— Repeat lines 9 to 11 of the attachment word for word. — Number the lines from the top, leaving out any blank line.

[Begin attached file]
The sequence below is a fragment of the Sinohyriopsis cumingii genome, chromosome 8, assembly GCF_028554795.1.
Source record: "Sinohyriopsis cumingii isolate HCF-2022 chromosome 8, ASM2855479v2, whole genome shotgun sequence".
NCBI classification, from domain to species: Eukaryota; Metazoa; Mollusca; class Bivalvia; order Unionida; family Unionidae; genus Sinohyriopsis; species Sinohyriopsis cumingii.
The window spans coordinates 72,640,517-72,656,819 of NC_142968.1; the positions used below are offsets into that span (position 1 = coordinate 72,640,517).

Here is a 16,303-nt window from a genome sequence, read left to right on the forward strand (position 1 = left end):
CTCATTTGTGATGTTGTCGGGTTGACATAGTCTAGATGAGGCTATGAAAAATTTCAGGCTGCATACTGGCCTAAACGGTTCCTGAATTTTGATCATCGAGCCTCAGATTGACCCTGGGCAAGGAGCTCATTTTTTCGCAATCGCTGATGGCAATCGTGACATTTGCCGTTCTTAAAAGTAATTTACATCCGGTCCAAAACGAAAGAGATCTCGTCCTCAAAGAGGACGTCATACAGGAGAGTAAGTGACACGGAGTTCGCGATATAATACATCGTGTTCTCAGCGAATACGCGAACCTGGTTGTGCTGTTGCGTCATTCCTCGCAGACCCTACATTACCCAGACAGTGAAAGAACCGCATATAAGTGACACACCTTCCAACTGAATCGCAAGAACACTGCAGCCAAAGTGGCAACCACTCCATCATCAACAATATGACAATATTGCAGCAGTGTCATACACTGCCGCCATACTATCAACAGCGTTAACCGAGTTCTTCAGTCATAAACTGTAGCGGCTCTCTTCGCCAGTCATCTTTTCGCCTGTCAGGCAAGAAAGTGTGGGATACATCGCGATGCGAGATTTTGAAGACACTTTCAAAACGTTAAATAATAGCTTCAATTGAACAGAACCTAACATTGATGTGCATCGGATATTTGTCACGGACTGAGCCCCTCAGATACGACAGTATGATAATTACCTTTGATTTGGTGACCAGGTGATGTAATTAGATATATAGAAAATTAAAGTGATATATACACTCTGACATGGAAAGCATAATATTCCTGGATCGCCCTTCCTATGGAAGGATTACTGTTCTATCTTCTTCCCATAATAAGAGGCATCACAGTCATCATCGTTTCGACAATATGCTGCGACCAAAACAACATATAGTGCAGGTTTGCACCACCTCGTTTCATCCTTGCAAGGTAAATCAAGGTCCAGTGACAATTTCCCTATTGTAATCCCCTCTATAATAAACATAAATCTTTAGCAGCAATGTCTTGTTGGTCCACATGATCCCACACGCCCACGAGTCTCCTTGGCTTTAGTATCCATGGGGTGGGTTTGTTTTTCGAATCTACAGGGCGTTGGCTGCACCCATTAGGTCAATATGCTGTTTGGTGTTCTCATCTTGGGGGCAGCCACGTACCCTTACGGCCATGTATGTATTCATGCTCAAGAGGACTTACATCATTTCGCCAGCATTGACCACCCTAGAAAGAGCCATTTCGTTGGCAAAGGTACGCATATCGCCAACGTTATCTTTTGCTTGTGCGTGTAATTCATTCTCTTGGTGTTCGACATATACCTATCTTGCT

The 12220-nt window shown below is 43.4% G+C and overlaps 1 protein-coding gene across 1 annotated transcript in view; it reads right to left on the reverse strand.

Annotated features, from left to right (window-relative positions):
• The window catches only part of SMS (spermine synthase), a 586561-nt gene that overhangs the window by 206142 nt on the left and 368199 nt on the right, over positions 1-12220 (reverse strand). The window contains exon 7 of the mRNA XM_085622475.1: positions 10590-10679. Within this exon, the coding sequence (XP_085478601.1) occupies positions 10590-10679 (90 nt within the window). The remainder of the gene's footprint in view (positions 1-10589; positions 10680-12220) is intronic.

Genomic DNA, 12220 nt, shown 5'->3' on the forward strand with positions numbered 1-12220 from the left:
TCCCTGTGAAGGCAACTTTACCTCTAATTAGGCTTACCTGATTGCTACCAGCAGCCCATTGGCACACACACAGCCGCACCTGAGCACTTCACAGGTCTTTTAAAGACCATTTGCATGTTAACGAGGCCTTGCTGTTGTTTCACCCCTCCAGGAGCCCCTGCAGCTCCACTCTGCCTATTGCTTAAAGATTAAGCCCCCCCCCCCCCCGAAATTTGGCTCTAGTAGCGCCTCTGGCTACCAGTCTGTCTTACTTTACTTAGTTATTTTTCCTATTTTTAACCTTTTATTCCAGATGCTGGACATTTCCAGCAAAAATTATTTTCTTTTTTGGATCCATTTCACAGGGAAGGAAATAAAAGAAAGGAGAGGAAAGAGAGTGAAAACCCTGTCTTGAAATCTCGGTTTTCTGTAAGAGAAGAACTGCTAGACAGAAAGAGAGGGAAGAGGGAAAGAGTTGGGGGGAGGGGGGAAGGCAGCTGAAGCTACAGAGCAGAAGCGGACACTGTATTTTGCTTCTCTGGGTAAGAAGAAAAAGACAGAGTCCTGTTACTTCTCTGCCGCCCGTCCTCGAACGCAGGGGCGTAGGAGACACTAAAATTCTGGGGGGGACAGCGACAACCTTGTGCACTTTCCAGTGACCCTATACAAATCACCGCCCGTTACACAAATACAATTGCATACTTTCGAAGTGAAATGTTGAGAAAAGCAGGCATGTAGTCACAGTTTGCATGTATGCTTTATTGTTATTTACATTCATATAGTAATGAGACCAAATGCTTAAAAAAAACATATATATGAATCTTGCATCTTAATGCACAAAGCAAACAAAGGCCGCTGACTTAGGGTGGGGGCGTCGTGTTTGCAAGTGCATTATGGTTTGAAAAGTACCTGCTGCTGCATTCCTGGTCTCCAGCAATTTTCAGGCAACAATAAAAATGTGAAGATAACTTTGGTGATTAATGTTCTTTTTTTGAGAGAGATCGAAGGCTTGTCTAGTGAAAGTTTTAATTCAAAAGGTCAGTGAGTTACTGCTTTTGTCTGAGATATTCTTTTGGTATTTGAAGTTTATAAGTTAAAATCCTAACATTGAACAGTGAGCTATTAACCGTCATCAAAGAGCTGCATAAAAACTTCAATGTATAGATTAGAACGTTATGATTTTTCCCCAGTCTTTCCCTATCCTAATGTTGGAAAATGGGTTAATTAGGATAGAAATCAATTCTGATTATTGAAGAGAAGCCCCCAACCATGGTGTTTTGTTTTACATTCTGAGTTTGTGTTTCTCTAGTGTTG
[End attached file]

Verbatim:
• The window catches only part of SMS (spermine synthase), a 586561-nt gene that overhangs the window by 206142 nt on the left and 368199 nt on the right, over positions 1-12220 (reverse strand). The window contains exon 7 of the mRNA XM_085622475.1: positions 10590-10679. Within this exon, the coding sequence (XP_085478601.1) occupies positions 10590-10679 (90 nt within the window). The remainder of the gene's footprint in view (positions 1-10589; positions 10680-12220) is intronic.

Genomic DNA, 12220 nt, shown 5'->3' on the forward strand with positions numbered 1-12220 from the left:
TCCCTGTGAAGGCAACTTTACCTCTAATTAGGCTTACCTGATTGCTACCAGCAGCCCATTGGCACACACACAGCCGCACCTGAGCACTTCACAGGTCTTTTAAAGACCATTTGCATGTTAACGAGGCCTTGCTGTTGTTTCACCCCTCCAGGAGCCCCTGCAGCTCCACTCTGCCTATTGCTTAAAGATTAAGCCCCCCCCCCCCCCGAAATTTGGCTCTAGTAGCGCCTCTGGCTACCAGTCTGTCTTACTTTACTTAGTTATTTTTCCTATTTTTAACCTTTTATTCCAGATGCTGGACATTTCCAGCAAAAATTATTTTCTTTTTTGGATCCATTTCACAGGGAAGGAAATAAAAGAAAGGAGAGGAAAGAGAGTGAAAACCCTGTCTTGAAATCTCGGTTTTCTGTAAGAGAAGAACTGCTAGACAGAAAGAGAGGGAAGAGGGAAAGAGTTGGGGGGAGGGGGGAAGGCAGCTGAAGCTACAGAGCAGAAGCGGACACTGTATTTTGCTTCTCTGGGTAAGAAGAAAAAGACAGAGTCCTGTTACTTCTCTGCCGCCCGTCCTCGAACGCAGGGGCGTAGGAGACACTAAAATTCTGGGGGGGACAGCGACAACCTTGTGCACTTTCCAGTGACCCTATACAAATCACCGCCCGTTACACAAATACAATTGCATACTTTCGAAGTGAAATGTTGAGAAAAGCAGGCATGTAGTCACAGTTTGCATGTATGCTTTATTGTTATTTACATTCATATAGTAATGAGACCAAATGCTTAAAAAAAACATATATATGAATCTTGCATCTTAATGCACAAAGCAAACAAAGGCCGCTGACTTAGGGTGGGGGCGTCGTGTTTGCAAGTGCATTATGGTTTGAAAAGTACCTGCTGCTGCATTCCTGGTCTCCAGCAATTTTCAGGCAACAATAAAAATGTGAAGATAACTTTGGTGATTAATGTTCTTTTTTTGAGAGAGATCGAAGGCTTGTCTAGTGAAAGTTTTAATTCAAAAGGTCAGTGAGTTACTGCTTTTGTCTGAGATATTCTTTTGGTATTTGAAGTTTATAAGTTAAAATCCTAACATTGAACAGTGAGCTATTAACCGTCATCAAAGAGCTGCATAAAAACTTCAATGTATAGATTAGAACGTTATGATTTTTCCCCAGTCTTTCCCTATCCTAATGTTGGAAAATGGGTTAATTAGGATAGAAATCAATTCTGATTATTGAAGAGAAGCCCCCAACCATGGTGTTTTGTTTTACATTCTGAGTTTGTGTTTCTCTAGTGTTG